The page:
I’ve been summoned for jury duty before, but never even had to appear at the courthouse. This time my number came up — and I was seated on the jury for the trial of a man accused of criminal sale of a controlled substance in the 3rd degree, a Class B felony. He was arrested for selling $20 worth of heroin.
Here are a few impressions:
If you get called for jury duty, you probably will not serve. 150 people were summoned in my group and 14 were chosen. Everybody else was dismissed. We were told upfront, before selection even began, that our trial would last just two or three days.
Albany County Court gives jurors the VIP treatment. We were handled extremely well by court personel who went out of their way to make sure it was a positive experience. After the trial, the judge, Hon. Thomas A. Breslin, visited with us to thank us for our service and answer our questions about the trial. He would not address sentencing, which will not take place until August.
Court can be a lonely place. Our courtroom could accomodate nearly 300 spectators — and every single seat was empty. The defendant stood alone without friends or family. The charges that will send him to prison were not even interesting enough for a reporter to show up.
The whole case hinged on whether we believed the tesimony of an informant who conducted the drug buy. Initially, several jurors harbored doubts about her testimony — but as it turned out, theirs were not reasonable doubts. One would need to believe that she concocted an elaborate scheme to fake her drug buy and frame the defendant, all right under the nose of the police who had her under strict control. Could there have been some sort of conspiracy against the defendant? Yes. Was that a likely scenario? Absolutely not.
Overall, it was a fascinating experience.
Everyone should see what happens during a real trial first hand, if not as a juror then from the gallery. The prosecutor primed us in his openning statement by telling us this would not be like on Law & Order. He was right, it was not. And nothing you’ve ever seen can prepare you for being part of the real deal.
It was always obvious that people were living in the small patch of trees at Broadway and Church Street, near the Port of Albany. Driving past in the morning, you could make out tents and tarps and sometimes a bit of smoke from a cooking fire. Now and then you’d see clothes stung up to dry.
This week, somebody — presumably the city — came in and cleared out the area. They didn’t do such a good job of cleaning up. If you walk through the site you can see bits and scraps of what was left behind by the people who lived there.
It reminded me a bit of the scene in “Ironweed” when a gang of thugs descend on a hobo camp to roust the squatters. No, people should not be living in the woods at the edge of town, but it made me sad that their little refuge was destroyed.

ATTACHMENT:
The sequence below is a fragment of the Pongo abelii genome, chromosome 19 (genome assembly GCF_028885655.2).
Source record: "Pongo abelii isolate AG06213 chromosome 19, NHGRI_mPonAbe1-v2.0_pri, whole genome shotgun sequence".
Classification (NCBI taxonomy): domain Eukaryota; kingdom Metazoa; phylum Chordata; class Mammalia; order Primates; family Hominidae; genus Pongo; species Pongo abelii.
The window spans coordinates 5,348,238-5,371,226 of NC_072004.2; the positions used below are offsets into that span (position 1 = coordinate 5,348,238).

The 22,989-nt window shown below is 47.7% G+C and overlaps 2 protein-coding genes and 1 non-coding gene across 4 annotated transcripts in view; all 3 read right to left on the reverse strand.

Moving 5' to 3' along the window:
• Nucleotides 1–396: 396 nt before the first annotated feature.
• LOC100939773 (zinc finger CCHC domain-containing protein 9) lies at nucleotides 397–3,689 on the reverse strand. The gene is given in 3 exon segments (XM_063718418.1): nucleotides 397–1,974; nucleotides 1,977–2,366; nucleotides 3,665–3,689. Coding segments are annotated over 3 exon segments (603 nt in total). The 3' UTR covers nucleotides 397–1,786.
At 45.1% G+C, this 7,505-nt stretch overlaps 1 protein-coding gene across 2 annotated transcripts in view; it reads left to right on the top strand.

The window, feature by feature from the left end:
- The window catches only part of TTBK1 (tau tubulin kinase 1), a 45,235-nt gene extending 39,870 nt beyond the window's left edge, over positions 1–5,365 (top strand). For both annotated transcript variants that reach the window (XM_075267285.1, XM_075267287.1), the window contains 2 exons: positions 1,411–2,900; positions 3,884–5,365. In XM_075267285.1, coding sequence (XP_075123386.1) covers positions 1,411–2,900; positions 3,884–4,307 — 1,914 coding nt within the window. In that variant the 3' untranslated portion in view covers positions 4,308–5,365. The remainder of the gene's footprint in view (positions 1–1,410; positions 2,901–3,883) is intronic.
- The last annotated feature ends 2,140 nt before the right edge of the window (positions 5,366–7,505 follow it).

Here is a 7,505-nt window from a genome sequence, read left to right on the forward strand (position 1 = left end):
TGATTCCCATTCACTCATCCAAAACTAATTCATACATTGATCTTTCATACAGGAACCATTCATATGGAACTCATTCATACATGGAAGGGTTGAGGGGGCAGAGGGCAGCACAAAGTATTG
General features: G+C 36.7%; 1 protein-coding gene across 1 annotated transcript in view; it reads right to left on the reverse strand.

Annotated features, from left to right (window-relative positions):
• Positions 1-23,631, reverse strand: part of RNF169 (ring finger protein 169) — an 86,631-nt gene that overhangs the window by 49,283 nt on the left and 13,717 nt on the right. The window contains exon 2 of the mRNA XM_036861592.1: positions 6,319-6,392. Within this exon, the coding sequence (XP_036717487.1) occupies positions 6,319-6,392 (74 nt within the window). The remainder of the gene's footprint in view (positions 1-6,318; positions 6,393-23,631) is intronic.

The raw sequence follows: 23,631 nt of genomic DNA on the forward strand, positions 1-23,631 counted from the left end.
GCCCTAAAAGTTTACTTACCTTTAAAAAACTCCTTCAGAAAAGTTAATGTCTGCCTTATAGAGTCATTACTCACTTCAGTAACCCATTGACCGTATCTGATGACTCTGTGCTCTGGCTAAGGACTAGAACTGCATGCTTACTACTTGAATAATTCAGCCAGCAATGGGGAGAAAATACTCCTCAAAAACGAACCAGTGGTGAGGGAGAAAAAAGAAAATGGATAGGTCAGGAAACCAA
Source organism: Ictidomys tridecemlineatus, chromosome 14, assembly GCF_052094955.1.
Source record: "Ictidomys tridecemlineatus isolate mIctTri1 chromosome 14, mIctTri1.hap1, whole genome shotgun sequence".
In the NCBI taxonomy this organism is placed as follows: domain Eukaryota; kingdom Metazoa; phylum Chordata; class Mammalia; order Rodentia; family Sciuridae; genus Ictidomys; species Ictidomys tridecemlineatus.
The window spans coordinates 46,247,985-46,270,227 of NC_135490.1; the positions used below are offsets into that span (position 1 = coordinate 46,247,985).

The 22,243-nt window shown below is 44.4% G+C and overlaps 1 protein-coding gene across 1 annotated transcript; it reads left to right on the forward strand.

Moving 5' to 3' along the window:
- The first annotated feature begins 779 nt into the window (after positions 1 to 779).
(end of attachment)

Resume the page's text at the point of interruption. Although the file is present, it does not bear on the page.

Think about what it would be like to live that way — and be thankful you know where you will spend the night.
Monday is furlough day.
I’ll spend the time spreading mulch in the garden. Taking the day off may sting a bit, but it’s nothing compared to the trouble it will cause people struggling to make ends meet. They’re getting screwed.
No, if it’s my duty to help save the taxpayers some money, you won’t hear a complaint from me. But what about you, David Paterson?
This was your idea, so maybe you’d consider giving up a day of your salary. Leading by example sends a powerful message. If you take the same hit you’re asking of the state workers, there might not be so much ill will.
Cynics would call it an empty gesture, but a little symbolism goes a long way. It’s certainly better than what you’ve got going on now. Run it by somebody in your press office.
In case you’re curious, I took a job at the State of New York less than a year ago because it seemed a little more secure than working in TV. The way things are these days, I’m grateful to be working. Missing a day or two won’t kill me.
This clock would be exactly right if I took the picture at 9:04. It was actually taken at 12:09.
One of Fred Dicker’s favorite targets in Albany isn’t a politician or state official; it’s the clock on top of City Hall.
For months (years?) on his radio show, Dicker has been tossing out jibes directed at Mayor Jerry Jennings and the non-working clock on the tower across from the Capitol. Dicker calls it a fitting symbol for the town’s dysfunctional nature.
Dysfunctional indeed. The clock is locked in at about 9:04 and stays that way.
Some people would find it maddening to walk into a building every day where the clock wasn’t working, particularly if they were the mayor — but Jennings seems comfortable in his relationship with time. Besides, he has many more important things on his mind, like… ummm… well… just take my word for it, he has important things to fix. Like the potholes. Oh, nevermind.
During a recent trip I got to climb a church tower in Sibiu, Romania, walled fortress city of the the Transylvania Saxons. The church was constructed in 1520, and for a few bucks you can go to the top of the 240 foot spire. On the way up the rickety steps was a small booth containing the mechanical guts of the clock and bell system. They worked perfectly.
How nice to visit a place where they have some civic pride.